Even God’s command to hamstring horses and burn chariots after victory (Josh. 11:6) reinforces this point. Horses and chariots were like modern-day tanks, and they represented military power and domination. God warned any king of Israel not to accumulate horses (Dt. 17:16), as God wanted Israel dependent upon Yahweh’s power rather than military might (Ex. 15:3; Ps. 20:7).6

So, rather than imagining the Israelites as ferocious aggressors against helpless Canaanites (as Eric Seibert suggests), we should see them as a militarily-challenged, outnumbered, fearful, and easily intimidated nation. Hence, they needed to trust in the Lord rather than in military might and manpower. And assuming the historicity of these accounts (which Greg Boyd does), we have strong indication that the actual God was fighting for the Israelites. After all, the textual God of the flawed, fallen, violence-prone prophets like Moses and Joshua would be impotent against the Canaanites’ superior military forces and manpower as well as their evidently impregnable cities.7



1 See Eric Seibert, The Violence of Scripture: Overcoming the Old Testament’s Troubling Legacy (Minneapolis: Fortress Press, 2012).

2 Gregory Boyd, Crucifixion of the Warrior God (Minneapolis: Fortress Press, 2017). For a thorough response to Boyd, see Paul Copan, “Greg Boyd’s Misunderstanding of the Warrior God,” The Gospel Coalition, Jan. 29, 2018:

3 Seibert, Violence of Scripture, 117.

4 Another theological corrective: Israel wasn’t attacking the Canaanites because they were Israel’s enemy; they were understood to be the enemies of God (Goldingay, Old Testament Ethics, 271).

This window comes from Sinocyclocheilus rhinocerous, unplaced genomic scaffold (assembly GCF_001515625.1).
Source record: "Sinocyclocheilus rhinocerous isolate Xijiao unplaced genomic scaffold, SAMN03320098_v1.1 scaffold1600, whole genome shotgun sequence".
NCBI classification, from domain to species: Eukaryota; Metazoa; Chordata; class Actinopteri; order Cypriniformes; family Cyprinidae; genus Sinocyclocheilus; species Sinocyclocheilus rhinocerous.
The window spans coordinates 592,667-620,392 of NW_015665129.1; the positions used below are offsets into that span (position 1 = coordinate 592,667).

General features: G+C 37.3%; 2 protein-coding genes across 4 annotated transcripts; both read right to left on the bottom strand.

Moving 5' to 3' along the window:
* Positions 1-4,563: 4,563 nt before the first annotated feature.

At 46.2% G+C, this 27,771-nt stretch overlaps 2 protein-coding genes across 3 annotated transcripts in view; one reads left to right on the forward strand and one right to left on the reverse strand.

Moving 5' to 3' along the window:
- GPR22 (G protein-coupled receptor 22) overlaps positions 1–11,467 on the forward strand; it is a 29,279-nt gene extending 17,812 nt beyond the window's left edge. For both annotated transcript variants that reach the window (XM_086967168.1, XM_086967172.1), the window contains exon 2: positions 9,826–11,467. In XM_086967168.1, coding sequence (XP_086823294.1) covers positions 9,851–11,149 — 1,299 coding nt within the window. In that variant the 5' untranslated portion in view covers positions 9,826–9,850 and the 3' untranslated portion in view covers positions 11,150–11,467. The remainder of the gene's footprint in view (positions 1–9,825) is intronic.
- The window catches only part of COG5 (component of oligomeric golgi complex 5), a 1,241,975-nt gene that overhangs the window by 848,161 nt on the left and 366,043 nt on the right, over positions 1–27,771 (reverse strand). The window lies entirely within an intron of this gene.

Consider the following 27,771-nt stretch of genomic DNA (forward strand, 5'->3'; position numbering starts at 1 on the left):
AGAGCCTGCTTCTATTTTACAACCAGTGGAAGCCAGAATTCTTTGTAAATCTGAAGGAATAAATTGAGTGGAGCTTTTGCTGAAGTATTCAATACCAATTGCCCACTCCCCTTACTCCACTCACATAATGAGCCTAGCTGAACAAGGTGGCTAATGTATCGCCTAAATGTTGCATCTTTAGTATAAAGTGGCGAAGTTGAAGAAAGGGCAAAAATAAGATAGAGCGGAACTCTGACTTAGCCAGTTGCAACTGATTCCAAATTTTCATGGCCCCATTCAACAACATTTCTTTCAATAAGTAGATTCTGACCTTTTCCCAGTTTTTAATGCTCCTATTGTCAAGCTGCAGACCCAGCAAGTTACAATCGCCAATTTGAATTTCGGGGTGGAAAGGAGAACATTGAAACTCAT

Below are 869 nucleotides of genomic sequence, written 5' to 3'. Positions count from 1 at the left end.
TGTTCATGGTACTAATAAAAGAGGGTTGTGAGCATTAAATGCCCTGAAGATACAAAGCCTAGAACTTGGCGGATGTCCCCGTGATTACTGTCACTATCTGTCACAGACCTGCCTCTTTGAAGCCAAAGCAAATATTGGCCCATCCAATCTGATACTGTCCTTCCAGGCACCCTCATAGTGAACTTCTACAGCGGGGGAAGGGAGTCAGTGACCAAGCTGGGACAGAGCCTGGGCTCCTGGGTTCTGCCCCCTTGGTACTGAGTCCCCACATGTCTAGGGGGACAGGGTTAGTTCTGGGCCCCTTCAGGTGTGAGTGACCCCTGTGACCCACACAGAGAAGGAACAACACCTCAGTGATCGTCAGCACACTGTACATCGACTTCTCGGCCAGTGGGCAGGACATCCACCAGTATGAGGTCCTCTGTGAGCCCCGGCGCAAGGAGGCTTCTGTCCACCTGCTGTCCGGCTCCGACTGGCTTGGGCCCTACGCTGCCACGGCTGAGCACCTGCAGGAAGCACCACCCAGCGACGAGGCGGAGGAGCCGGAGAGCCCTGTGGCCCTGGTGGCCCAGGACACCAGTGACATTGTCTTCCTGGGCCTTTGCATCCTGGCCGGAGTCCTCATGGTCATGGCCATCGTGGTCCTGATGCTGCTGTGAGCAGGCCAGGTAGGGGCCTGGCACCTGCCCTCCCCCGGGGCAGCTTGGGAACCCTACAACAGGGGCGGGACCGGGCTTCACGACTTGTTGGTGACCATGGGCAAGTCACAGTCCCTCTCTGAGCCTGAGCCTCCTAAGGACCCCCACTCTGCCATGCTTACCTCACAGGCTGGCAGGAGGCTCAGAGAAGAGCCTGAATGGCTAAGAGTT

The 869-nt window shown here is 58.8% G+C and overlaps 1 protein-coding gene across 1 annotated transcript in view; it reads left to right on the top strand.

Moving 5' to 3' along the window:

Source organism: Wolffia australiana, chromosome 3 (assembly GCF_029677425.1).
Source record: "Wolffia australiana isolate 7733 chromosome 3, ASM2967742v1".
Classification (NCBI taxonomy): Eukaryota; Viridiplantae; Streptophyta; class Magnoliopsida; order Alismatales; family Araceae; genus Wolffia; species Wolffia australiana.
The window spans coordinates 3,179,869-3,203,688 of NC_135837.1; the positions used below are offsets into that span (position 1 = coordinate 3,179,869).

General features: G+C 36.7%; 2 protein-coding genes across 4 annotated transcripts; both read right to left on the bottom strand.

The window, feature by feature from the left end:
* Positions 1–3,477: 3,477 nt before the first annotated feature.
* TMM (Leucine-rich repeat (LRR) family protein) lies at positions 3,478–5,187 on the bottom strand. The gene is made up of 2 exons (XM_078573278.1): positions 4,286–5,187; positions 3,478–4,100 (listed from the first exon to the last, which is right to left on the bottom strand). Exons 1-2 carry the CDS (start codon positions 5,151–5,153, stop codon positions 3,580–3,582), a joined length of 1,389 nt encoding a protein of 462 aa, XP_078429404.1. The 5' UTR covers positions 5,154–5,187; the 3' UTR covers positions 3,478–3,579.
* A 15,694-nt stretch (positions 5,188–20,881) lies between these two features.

5 John Goldingay. Old Testament Ethics: A Guided Tour (Downers Grove, IL: IVP Academic, 2019), 267.

6 Richard Hess, Joshua, Tyndale OT Commentary (Downers Grove, IL: IVP Academic, 2008), 233; Gordon G. McConville, Deuteronomy, Apollos Old Testament Commentary (Leicester, UK/Downers Grove, IL: Apollos, IVP Academic, 2002) 212-32.

7 This article is a summary of my Worldview Bulletin article (January 2021):



Shepherds 360 is pleased to welcome Paul Copan as one of the speakers at our 9th annual Church Leaders Conference. Hear Paul further in the Morality of War workshop track.

Topics: Christian Ethics

Paul Copan

Written by Paul Copan

Paul Copan (Ph.D., Philosophy, Marquette University) is the Pledger Family Chair of Philosophy and Ethics at Palm Beach Atlantic University, West Palm Beach, Florida. He also helped establish the new M.A. in Philosophy of Religion at PBA (start-up August 2021). For six years, he served as president of the Evangelical Philosophical Society. He is author or editor of over 40 books, including works such as The Routledge Companion to Philosophy of Religion, A Little Book for New Philosophers, Is God a Moral Monster? and Is God a Vindictive Bully? He has also contributed essays to over 50 books, both scholarly and popular, and he has authored a number of articles in professional journals. In 2017, he was a Visiting Scholar at Oxford University. Paul and his wife, Jacqueline, have six children, and they reside in West Palm Beach, Florida.